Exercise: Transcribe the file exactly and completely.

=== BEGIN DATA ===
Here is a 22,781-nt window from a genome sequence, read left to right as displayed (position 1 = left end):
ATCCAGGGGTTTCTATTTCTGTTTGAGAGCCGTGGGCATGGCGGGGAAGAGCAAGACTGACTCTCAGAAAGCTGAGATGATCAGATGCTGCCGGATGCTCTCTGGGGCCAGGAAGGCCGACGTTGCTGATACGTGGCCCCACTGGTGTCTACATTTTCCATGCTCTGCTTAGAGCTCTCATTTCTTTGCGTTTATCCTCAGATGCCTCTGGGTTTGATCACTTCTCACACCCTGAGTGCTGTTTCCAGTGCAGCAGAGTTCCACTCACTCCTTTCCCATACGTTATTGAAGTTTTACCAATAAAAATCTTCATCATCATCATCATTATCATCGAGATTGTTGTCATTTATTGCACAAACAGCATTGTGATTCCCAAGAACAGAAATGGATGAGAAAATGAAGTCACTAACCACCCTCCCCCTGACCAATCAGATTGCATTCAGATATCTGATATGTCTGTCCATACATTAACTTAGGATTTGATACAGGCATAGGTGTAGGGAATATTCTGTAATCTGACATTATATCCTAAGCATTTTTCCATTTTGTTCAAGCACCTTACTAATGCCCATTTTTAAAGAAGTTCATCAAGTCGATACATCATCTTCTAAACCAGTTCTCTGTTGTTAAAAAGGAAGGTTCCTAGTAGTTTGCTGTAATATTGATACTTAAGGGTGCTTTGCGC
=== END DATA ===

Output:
Here is a 22,781-nt window from a genome sequence, read left to right as displayed (position 1 = left end):
ATCCAGGGGTTTCTATTTCTGTTTGAGAGCCGTGGGCATGGCGGGGAAGAGCAAGACTGACTCTCAGAAAGCTGAGATGATCAGATGCTGCCGGATGCTCTCTGGGGCCAGGAAGGCCGACGTTGCTGATACGTGGCCCCACTGGTGTCTACATTTTCCATGCTCTGCTTAGAGCTCTCATTTCTTTGCGTTTATCCTCAGATGCCTCTGGGTTTGATCACTTCTCACACCCTGAGTGCTGTTTCCAGTGCAGCAGAGTTCCACTCACTCCTTTCCCATACGTTATTGAAGTTTTACCAATAAAAATCTTCATCATCATCATCATTATCATCGAGATTGTTGTCATTTATTGCACAAACAGCATTGTGATTCCCAAGAACAGAAATGGATGAGAAAATGAAGTCACTAACCACCCTCCCCCTGACCAATCAGATTGCATTCAGATATCTGATATGTCTGTCCATACATTAACTTAGGATTTGATACAGGCATAGGTGTAGGGAATATTCTGTAATCTGACATTATATCCTAAGCATTTTTCCATTTTGTTCAAGCACCTTACTAATGCCCATTTTTAAAGAAGTTCATCAAGTCGATACATCATCTTCTAAACCAGTTCTCTGTTGTTAAAAAGGAAGGTTCCTAGTAGTTTGCTGTAATATTGATACTTAAGGGTGCTTTGCGC